Live Art UK’s The Live Art Almanac (2008) is one of Unbound’s top sellers and illustrates many of the recent developments in Live Art writing and publishing. The Almanac is a collection of ‘found writing’ compiled and edited from an international open call for recommendations. Composed of articles, interviews, blogs, emails, letters, and obituaries from 2006 to 2008, the Almanac reflects an incredibly broad range of writing by artists, journalists, scholars, curators and thinkers about and around Live Art, and was designed, printed and distributed on a cheap and cheerful on-demand basis. Because of the massive technological advances of recent years the Almanac was cheap to produce and print, and is cheap to buy. It’s an easy to purchase resource for those artists and students on low incomes, enabling them to investigate new approaches to practice, research and discourse.
It’s a similar story at the other end of the production scale. Documenting Live is an Agency published resource reflecting the work of key UK based artists working in the 1990s and 2000s, and placing Live Art practices that are informed by questions of cultural identity within critical and historical frameworks. With carefully commissioned content and high quality production values, Documenting Live is made up of a booklet with an essay by David A Bailey; a series of artists’ cards; and a dvd featuring artists' commentaries, excerpts from key works, and documentation of a series of roundtable discussions. For all kinds of commercial and cultural reasons the concept and form of Documenting Live wouldn’t have been given a first, let alone second, look by any commercial or academic publisher or by any ‘department’ of any museum, library or archive: a complicated fold out pack with booklets, cards and dvds featuring not just ‘art’ but people talking in depth about serious and complex things, it just didn’t fit in any traditional context or mode of production. But with the new technologies and resources now available, this was no longer a barrier but simply a hurdle – we could do it ourselves. The print run and distribution of Documenting Live may be small scale relative to many commercial publishing initiatives, but at least this vital archival and critical document that maps a history and marks a territory is out there, meeting an important set of current and future needs.
It is clear we have to write our own history, draft our own map and document projects in our own terms. This epic documentation project functions as a very comprehensive map detailing the practice of UK-based experimental artists whose cultural roots span several continents and artistic languages… Ultimately, the compilation provides the reader/viewer an incredible insight into one of the most vibrant Live Art scenes in the world. (Guillermo Gomez-Peña on Documenting Live)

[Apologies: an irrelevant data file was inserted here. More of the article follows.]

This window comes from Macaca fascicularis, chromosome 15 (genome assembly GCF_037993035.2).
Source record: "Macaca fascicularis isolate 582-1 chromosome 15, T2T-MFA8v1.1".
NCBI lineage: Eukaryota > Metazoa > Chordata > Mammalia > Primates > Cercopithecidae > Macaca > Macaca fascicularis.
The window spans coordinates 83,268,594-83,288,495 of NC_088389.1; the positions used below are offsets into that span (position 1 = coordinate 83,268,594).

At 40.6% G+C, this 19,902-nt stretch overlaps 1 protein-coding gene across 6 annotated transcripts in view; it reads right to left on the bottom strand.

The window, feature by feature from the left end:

3. “cheap to produce and cheap to buy” - technological developments and future possibilities
Technological advances have also ushered in a mini revolution in the publication and distribution of Live Art on camera – including both performance documentation and screen based practices. A few decades ago, artists could only dream of making a performance for camera for Channel 4’s Afterimage or being featured on BBC2’s Late Review for their non ‘live’ work to be seen by the public anywhere other than the backroom of a gallery on a wet Wednesday night. I’m exaggerating, but only slightly. Innovations such as Arts Council/BBC2 Expanding Pictures, Illuminations FX and the commissioning of performance to camera by Film & Video Umbrella amongst others raised the profile of Live Art on camera in meaningful ways, and, more importantly, artists’ experiments with the camera were easily accommodated within the expanding field of video art in the 1980s and 1990s. But it wasn’t until more recently, and the advent of new technologies, that artists were no longer dependent on the permission or resources of others but were able to, if necessary, act independently to document, display and distribute their work.
Now, if they don’t care much about quality any artist can capture their work on a mobile phone and instantaneously publish it on YouTube (and YouTube has opened up countless new audiences for countless artists who use it wisely). When they do care about quality and context, most artists can easily access high quality recording and editing facilities, print their own dvds and distribute them online. As well as print on demand, for the last few years the Live Art Development Agency has also been co-publishing dvds on-demand with artists, where the artists author a dvd of documents of their work in their own style and approach, and the Agency prints and dispatches them to order through Unbound. Cheap to produce and cheap to buy, titles by Howard Matthew, Richard Dedomenici, have again flown off the shelves.
Artists, thinkers, writers and producers working with Live Art are pioneering new ways to critically engage with artistic practice and developing new platforms to disseminate such thinking and writing. The critical dialogues surrounding Live Art are provoking exciting questions about the nature and role of cultural commentary and critical discourse, and online platforms and the capacity to produce on-demand are freeing up all kinds of curators and artists from the old, often exclusive and expensive, models of publishing and distribution.